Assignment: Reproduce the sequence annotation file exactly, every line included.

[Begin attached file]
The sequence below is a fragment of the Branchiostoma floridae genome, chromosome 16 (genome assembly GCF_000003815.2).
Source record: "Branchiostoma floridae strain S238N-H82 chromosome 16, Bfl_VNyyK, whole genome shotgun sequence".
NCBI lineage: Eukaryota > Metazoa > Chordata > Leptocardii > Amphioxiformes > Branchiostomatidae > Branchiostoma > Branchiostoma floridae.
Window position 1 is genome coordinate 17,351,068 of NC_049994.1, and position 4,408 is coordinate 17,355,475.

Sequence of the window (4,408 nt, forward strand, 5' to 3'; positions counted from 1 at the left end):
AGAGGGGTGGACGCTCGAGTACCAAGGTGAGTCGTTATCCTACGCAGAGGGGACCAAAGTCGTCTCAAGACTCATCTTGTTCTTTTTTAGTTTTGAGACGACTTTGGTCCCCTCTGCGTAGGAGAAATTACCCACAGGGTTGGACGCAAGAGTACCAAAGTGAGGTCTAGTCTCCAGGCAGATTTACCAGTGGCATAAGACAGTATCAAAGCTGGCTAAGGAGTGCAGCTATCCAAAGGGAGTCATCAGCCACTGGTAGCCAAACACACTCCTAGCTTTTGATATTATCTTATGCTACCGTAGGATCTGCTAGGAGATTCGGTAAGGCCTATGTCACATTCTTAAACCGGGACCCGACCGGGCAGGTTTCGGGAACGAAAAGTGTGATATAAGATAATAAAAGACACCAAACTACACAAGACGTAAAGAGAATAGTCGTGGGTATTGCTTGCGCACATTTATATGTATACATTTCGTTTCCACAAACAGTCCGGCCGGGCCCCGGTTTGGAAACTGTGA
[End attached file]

The sequence below is a fragment of the Branchiostoma floridae genome, chromosome 16 (genome assembly GCF_000003815.2).
Source record: "Branchiostoma floridae strain S238N-H82 chromosome 16, Bfl_VNyyK, whole genome shotgun sequence".
NCBI lineage: Eukaryota > Metazoa > Chordata > Leptocardii > Amphioxiformes > Branchiostomatidae > Branchiostoma > Branchiostoma floridae.
Window position 1 is genome coordinate 17,351,068 of NC_049994.1, and position 4,408 is coordinate 17,355,475.

Sequence of the window (4,408 nt, forward strand, 5' to 3'; positions counted from 1 at the left end):
AGAGGGGTGGACGCTCGAGTACCAAGGTGAGTCGTTATCCTACGCAGAGGGGACCAAAGTCGTCTCAAGACTCATCTTGTTCTTTTTTAGTTTTGAGACGACTTTGGTCCCCTCTGCGTAGGAGAAATTACCCACAGGGTTGGACGCAAGAGTACCAAAGTGAGGTCTAGTCTCCAGGCAGATTTACCAGTGGCATAAGACAGTATCAAAGCTGGCTAAGGAGTGCAGCTATCCAAAGGGAGTCATCAGCCACTGGTAGCCAAACACACTCCTAGCTTTTGATATTATCTTATGCTACCGTAGGATCTGCTAGGAGATTCGGTAAGGCCTATGTCACATTCTTAAACCGGGACCCGACCGGGCAGGTTTCGGGAACGAAAAGTGTGATATAAGATAATAAAAGACACCAAACTACACAAGACGTAAAGAGAATAGTCGTGGGTATTGCTTGCGCACATTTATATGTATACATTTCGTTTCCACAAACAGTCCGGCCGGGCCCCGGTTTGGAAACTGTGA